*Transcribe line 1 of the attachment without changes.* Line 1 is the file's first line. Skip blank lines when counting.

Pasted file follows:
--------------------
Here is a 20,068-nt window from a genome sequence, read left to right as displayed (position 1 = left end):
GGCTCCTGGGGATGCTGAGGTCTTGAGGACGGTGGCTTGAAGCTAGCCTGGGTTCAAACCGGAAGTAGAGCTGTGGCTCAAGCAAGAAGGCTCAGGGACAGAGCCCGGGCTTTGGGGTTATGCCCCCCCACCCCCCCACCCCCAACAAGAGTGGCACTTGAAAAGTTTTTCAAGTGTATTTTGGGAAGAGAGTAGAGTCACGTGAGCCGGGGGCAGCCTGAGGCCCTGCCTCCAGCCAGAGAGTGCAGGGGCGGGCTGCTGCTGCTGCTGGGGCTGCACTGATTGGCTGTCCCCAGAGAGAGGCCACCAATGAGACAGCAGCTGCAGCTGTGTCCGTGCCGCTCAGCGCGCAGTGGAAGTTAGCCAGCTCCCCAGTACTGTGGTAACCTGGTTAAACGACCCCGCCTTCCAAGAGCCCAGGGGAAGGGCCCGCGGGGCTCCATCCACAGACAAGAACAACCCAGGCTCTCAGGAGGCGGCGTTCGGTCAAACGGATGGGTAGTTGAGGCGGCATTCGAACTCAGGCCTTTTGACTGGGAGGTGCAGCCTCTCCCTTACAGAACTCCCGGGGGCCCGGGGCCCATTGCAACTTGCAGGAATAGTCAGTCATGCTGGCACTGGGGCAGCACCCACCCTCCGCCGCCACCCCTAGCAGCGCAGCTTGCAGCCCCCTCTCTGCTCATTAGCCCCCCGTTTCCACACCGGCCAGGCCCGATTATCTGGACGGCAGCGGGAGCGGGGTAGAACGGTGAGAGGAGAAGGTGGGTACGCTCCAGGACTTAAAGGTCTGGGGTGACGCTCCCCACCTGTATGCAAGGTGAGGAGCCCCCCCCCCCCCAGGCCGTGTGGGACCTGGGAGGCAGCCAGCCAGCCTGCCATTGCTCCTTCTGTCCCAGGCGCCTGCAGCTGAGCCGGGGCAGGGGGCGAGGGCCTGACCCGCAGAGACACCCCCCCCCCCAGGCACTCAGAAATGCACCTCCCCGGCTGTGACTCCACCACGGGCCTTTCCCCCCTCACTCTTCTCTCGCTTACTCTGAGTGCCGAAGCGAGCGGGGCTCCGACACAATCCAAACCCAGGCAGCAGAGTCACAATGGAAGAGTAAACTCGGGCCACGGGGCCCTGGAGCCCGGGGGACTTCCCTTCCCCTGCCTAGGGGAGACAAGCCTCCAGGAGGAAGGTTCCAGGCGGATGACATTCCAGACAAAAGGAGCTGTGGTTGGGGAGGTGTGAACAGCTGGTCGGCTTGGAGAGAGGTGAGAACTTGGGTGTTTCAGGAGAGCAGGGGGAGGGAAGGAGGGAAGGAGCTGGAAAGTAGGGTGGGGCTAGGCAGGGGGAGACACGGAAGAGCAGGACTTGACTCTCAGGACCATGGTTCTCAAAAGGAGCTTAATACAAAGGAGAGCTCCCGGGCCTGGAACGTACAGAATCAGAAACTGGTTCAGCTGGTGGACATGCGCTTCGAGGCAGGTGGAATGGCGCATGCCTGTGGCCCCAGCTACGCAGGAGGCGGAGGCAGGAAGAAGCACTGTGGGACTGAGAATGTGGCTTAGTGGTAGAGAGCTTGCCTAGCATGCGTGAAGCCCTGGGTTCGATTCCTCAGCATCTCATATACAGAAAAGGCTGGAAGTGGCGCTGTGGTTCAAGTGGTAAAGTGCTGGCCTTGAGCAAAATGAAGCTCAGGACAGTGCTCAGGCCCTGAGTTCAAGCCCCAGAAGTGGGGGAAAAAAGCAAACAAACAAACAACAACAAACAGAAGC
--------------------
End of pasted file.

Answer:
Here is a 20,068-nt window from a genome sequence, read left to right as displayed (position 1 = left end):